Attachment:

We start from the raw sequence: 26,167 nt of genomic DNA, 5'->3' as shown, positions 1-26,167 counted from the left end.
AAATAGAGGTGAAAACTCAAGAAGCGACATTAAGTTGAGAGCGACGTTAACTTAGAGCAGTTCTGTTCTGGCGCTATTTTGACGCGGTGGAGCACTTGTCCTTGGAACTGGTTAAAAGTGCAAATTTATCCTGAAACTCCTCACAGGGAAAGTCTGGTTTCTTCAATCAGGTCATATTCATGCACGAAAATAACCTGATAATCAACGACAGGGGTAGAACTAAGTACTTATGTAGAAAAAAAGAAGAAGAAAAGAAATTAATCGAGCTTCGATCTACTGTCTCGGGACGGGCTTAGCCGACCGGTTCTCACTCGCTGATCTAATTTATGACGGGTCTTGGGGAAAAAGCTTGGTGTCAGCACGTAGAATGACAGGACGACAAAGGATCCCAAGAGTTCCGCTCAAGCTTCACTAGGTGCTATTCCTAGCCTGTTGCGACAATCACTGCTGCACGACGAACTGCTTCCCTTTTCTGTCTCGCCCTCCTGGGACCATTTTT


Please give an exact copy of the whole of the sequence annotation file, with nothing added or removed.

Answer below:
We start from the raw sequence: 26,167 nt of genomic DNA, 5'->3' as shown, positions 1-26,167 counted from the left end.
AAATAGAGGTGAAAACTCAAGAAGCGACATTAAGTTGAGAGCGACGTTAACTTAGAGCAGTTCTGTTCTGGCGCTATTTTGACGCGGTGGAGCACTTGTCCTTGGAACTGGTTAAAAGTGCAAATTTATCCTGAAACTCCTCACAGGGAAAGTCTGGTTTCTTCAATCAGGTCATATTCATGCACGAAAATAACCTGATAATCAACGACAGGGGTAGAACTAAGTACTTATGTAGAAAAAAAGAAGAAGAAAAGAAATTAATCGAGCTTCGATCTACTGTCTCGGGACGGGCTTAGCCGACCGGTTCTCACTCGCTGATCTAATTTATGACGGGTCTTGGGGAAAAAGCTTGGTGTCAGCACGTAGAATGACAGGACGACAAAGGATCCCAAGAGTTCCGCTCAAGCTTCACTAGGTGCTATTCCTAGCCTGTTGCGACAATCACTGCTGCACGACGAACTGCTTCCCTTTTCTGTCTCGCCCTCCTGGGACCATTTTT